Systems based on SMPTE ST 2110 continue to come online throughout the year and, as they do, it’s worth seeing the choices they made to make it happen. We recently featured a project building two OB truck and how they worked around COVID 19 to deliver them. Today we’re looking at an OB truck based on Grass Valley and Cisco equipment.
Anup Mehta and Rahul Parameswaran from Cisco join the VSF’s Wes Simpson to explain their approach to getting ST 2110 working to deliver a scalable truck for All Mobile Video. This brief was to deliver a truck based on NMOS control, maximal COTS equipment, flexible networking with scalable PTP and security.
Thinking back to yesterday’s talk on Network Architecture we recognise the ‘hub and spoke’ architecture in use which makes a lot of sense in OB trucks. Using monolithic routers is initially tempting for OB trucks, but there is a need for a lot of 1G and 10G ports which tends to use up high-bandwidth ports on core routers quickly. Therefore moving to a monolithic architecture with multiple, directly connected, access switches makes them most sense. As Gerard Philips commented, this is a specialised form of the more general ‘spine-leaf’ architecture which is typically deployed in larger systems.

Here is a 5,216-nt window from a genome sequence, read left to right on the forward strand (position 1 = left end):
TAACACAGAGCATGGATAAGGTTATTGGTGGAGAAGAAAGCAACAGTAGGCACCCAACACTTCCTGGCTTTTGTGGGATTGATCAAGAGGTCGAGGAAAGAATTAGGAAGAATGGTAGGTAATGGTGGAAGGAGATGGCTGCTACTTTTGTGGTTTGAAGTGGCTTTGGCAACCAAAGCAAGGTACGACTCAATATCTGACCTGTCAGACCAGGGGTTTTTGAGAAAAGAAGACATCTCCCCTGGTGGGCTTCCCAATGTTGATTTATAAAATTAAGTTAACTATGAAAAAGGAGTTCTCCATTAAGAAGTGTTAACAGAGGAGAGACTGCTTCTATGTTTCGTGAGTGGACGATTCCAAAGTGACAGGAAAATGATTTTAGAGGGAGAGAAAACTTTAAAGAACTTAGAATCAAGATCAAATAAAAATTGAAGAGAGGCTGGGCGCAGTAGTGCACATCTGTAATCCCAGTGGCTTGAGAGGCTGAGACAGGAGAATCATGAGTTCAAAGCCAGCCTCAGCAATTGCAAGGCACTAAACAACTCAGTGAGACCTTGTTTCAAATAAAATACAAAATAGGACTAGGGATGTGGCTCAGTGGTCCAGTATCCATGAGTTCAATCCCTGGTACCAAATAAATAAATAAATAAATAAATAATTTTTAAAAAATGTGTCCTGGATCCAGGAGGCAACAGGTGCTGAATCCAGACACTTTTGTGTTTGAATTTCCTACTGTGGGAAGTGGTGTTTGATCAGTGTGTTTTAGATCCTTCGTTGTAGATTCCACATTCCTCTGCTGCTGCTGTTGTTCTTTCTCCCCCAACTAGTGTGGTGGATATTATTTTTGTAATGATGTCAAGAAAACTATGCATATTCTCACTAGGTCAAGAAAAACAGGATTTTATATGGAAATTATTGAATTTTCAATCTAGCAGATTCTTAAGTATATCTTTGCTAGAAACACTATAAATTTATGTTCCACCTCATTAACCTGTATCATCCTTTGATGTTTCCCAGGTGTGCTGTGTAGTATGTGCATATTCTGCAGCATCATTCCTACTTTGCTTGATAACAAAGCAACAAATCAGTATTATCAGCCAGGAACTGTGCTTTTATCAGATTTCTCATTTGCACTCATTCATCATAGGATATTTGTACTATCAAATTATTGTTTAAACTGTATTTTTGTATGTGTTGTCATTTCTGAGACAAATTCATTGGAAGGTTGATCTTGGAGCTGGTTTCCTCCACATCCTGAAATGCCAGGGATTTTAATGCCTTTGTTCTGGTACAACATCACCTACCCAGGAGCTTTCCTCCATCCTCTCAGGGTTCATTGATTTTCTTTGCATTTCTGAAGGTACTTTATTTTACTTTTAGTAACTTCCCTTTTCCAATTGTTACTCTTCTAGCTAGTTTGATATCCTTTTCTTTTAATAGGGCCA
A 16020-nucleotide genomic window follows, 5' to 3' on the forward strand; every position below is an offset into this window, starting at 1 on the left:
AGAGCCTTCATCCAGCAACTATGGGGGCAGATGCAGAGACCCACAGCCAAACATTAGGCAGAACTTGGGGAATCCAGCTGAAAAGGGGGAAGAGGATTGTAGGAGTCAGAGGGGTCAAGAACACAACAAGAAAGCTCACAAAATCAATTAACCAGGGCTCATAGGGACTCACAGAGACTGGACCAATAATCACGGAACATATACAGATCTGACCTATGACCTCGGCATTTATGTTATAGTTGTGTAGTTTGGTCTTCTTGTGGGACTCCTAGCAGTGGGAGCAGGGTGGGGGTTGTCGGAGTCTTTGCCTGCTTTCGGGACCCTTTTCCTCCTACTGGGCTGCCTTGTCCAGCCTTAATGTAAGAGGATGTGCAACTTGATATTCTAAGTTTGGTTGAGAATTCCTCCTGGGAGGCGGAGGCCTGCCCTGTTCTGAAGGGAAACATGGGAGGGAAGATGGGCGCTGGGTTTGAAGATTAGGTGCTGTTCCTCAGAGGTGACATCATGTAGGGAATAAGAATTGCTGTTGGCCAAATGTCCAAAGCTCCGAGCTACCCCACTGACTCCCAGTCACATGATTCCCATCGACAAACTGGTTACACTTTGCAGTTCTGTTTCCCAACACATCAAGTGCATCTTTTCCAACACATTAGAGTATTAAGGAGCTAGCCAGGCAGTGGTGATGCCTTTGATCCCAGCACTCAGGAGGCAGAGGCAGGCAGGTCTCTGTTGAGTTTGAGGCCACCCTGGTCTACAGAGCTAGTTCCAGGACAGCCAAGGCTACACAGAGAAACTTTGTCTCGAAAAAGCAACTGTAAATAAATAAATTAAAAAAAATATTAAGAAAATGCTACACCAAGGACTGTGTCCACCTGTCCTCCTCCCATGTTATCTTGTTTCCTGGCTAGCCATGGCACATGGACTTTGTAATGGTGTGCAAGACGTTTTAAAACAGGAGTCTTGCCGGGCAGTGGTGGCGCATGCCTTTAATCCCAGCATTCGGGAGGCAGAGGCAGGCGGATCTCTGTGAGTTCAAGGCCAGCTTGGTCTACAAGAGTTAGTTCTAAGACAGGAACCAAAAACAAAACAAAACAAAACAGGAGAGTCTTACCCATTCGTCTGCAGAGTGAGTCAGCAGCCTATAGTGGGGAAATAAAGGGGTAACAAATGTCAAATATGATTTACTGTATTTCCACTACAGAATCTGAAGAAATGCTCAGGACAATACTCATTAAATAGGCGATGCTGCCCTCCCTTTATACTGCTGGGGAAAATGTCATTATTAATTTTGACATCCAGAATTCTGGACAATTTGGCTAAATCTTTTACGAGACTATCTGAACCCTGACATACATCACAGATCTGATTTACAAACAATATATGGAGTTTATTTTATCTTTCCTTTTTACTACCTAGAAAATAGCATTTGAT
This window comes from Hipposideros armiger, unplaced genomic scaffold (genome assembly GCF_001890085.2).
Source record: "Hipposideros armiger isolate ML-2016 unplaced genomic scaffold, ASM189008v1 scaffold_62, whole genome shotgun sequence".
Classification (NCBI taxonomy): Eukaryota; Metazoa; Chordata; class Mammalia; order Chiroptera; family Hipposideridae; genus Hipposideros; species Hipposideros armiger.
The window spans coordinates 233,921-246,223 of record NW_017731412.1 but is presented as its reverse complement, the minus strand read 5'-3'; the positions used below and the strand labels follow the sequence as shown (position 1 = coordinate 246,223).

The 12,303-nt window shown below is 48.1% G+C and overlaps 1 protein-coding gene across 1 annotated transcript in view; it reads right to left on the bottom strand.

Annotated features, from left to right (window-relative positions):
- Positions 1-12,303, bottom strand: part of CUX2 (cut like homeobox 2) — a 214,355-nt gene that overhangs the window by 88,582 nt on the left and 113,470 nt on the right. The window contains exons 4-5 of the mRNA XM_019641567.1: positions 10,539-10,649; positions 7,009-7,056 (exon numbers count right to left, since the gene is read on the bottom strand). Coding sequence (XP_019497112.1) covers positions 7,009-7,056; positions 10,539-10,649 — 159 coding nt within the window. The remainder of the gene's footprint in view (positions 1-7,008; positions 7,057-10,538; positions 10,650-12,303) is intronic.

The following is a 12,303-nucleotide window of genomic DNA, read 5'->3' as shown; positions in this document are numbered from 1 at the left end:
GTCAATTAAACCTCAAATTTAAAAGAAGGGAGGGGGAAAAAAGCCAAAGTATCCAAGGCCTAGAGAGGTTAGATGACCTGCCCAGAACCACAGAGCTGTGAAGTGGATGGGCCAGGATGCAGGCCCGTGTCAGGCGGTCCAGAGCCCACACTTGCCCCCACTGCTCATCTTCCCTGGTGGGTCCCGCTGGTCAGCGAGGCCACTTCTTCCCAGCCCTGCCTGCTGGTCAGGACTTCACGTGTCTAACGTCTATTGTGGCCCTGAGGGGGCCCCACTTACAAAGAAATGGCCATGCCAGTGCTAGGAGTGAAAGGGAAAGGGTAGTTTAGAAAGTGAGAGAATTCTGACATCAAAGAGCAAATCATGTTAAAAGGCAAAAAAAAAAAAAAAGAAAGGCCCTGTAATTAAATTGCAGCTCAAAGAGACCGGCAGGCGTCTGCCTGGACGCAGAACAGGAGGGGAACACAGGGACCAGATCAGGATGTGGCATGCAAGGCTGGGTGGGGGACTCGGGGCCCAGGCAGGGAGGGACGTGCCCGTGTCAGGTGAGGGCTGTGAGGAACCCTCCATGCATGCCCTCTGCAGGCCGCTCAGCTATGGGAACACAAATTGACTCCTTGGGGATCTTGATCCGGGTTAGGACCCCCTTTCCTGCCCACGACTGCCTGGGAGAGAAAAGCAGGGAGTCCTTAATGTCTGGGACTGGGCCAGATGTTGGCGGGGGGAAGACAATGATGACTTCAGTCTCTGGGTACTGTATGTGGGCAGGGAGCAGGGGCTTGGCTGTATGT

One argument against using IGMP/PIM routing in larger installations is that those protocols have no understanding of the wider picture. They don’t take a system-wide view like a SDN controller would. If IGMP is a paper roadmap, SDN is satnav with up to date road metrics, full knowledge of width/weight restrictions and live traffic alerts. To address this, Cisco created their own technology Non-Blocking Multicast (NBM) which takes in to account the bandwidth of the streams and works closely with Cisco’s DCNM (Data Centre Network Manager). These Cisco technologies allow more insight into the system as a whole, thus make better decisions.
Anup and Rahul continue to explain how the implementation of PTP was scaled by offloading the processing to line cards than relying on the main CPU of the unit before explaining how the DCNM, not only supporting the NBM feature, also supports GV Orbit. This is the configuration and system management unit from GV. From a security perspective, the network, by default, denies access to any connections into the port plus it has the ability to enforce bandwidth limits to stop accidental flooding or similar.
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